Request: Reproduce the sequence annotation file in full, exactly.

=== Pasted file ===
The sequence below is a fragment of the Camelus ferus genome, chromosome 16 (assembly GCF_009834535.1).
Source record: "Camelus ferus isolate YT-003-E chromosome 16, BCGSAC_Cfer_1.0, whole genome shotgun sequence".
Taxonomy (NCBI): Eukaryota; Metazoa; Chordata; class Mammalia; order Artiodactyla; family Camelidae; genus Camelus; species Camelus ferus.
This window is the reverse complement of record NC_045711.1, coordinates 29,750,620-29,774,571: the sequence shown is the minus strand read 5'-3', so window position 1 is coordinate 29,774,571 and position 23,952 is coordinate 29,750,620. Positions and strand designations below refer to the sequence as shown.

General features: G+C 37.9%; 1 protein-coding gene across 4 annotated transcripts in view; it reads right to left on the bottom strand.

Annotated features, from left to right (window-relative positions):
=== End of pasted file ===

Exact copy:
The sequence below is a fragment of the Camelus ferus genome, chromosome 16 (assembly GCF_009834535.1).
Source record: "Camelus ferus isolate YT-003-E chromosome 16, BCGSAC_Cfer_1.0, whole genome shotgun sequence".
Taxonomy (NCBI): Eukaryota; Metazoa; Chordata; class Mammalia; order Artiodactyla; family Camelidae; genus Camelus; species Camelus ferus.
This window is the reverse complement of record NC_045711.1, coordinates 29,750,620-29,774,571: the sequence shown is the minus strand read 5'-3', so window position 1 is coordinate 29,774,571 and position 23,952 is coordinate 29,750,620. Positions and strand designations below refer to the sequence as shown.

General features: G+C 37.9%; 1 protein-coding gene across 4 annotated transcripts in view; it reads right to left on the bottom strand.

Annotated features, from left to right (window-relative positions):